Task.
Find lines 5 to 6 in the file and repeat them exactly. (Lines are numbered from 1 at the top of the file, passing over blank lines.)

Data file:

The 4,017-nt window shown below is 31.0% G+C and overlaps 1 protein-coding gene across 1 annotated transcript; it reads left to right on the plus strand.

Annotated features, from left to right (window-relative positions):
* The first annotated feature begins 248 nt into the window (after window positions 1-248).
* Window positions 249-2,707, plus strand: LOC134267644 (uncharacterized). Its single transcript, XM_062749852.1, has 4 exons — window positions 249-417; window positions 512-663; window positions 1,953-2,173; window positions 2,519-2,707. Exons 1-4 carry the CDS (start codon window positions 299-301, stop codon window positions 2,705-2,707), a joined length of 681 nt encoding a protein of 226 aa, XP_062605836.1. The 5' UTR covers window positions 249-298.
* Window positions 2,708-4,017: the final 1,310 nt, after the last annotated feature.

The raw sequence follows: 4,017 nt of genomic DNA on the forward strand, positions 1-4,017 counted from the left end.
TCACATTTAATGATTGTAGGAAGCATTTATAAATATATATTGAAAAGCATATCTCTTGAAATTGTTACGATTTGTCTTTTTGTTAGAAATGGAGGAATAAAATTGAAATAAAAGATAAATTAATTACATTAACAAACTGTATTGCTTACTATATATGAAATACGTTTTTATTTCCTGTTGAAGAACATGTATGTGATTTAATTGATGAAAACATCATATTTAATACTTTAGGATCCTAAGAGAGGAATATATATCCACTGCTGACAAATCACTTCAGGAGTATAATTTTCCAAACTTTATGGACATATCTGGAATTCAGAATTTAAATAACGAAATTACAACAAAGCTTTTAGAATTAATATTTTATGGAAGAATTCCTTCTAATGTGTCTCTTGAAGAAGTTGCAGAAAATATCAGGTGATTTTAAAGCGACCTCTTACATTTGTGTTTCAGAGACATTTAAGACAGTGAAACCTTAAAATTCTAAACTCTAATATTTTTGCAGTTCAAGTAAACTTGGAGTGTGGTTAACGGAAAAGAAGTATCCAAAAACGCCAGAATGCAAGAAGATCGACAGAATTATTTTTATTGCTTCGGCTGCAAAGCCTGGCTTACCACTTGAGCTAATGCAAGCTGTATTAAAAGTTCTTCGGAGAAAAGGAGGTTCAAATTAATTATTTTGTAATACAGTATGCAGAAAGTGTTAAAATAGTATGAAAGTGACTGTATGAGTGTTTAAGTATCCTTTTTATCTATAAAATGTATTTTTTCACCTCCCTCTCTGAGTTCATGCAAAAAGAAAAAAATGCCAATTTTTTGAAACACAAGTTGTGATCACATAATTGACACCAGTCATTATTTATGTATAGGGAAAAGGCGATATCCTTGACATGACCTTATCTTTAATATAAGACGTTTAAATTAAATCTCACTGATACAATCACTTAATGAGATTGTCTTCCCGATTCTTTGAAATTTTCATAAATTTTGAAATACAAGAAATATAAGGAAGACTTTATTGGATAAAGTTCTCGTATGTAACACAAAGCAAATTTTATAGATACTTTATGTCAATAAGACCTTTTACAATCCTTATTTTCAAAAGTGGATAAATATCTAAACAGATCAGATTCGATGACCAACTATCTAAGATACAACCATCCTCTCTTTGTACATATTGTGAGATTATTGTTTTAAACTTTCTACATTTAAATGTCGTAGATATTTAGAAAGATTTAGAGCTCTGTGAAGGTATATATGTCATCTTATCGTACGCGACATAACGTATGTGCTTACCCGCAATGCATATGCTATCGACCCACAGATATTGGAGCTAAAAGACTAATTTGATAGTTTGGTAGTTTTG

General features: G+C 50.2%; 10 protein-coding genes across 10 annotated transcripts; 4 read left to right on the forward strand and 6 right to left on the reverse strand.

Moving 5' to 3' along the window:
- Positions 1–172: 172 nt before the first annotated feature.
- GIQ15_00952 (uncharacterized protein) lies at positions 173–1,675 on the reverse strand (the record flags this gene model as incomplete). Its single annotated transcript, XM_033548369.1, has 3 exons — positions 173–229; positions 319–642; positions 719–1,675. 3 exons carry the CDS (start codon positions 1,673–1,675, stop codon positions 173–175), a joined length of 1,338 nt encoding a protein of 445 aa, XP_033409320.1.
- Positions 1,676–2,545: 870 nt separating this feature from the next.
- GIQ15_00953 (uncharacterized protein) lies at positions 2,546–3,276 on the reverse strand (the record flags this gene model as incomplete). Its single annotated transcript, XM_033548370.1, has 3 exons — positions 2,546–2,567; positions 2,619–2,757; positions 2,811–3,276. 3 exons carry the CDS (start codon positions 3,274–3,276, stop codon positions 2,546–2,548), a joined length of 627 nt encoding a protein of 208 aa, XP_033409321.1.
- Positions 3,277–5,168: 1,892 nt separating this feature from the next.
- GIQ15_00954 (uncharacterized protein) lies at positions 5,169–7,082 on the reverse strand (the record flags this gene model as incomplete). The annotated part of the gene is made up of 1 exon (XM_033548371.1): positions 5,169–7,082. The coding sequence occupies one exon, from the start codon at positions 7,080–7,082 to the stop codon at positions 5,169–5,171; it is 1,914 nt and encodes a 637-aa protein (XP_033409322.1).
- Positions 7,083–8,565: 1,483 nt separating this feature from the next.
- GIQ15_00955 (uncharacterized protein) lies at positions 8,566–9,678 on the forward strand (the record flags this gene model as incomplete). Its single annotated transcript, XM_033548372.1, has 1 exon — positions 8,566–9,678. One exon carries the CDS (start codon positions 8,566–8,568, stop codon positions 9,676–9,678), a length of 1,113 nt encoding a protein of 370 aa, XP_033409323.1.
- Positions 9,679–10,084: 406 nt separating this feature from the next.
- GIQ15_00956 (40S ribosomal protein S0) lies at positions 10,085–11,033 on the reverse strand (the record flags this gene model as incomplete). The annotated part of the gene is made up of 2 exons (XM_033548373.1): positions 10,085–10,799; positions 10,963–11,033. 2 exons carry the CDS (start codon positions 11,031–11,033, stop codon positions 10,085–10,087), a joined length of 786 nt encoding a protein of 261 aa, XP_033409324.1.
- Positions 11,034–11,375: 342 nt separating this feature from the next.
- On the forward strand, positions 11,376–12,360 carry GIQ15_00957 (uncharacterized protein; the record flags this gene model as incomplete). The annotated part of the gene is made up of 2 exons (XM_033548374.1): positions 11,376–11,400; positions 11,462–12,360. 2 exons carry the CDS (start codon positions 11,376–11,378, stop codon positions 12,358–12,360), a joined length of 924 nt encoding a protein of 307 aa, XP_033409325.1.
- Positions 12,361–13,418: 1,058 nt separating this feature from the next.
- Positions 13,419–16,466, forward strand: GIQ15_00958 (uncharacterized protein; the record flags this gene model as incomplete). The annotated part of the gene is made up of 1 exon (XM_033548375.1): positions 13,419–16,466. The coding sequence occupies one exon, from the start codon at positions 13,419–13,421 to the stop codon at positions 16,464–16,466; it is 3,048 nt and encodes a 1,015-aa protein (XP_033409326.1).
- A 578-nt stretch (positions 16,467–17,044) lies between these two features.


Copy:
* Window positions 2,708-4,017: the final 1,310 nt, after the last annotated feature.

The raw sequence follows: 4,017 nt of genomic DNA on the forward strand, positions 1-4,017 counted from the left end.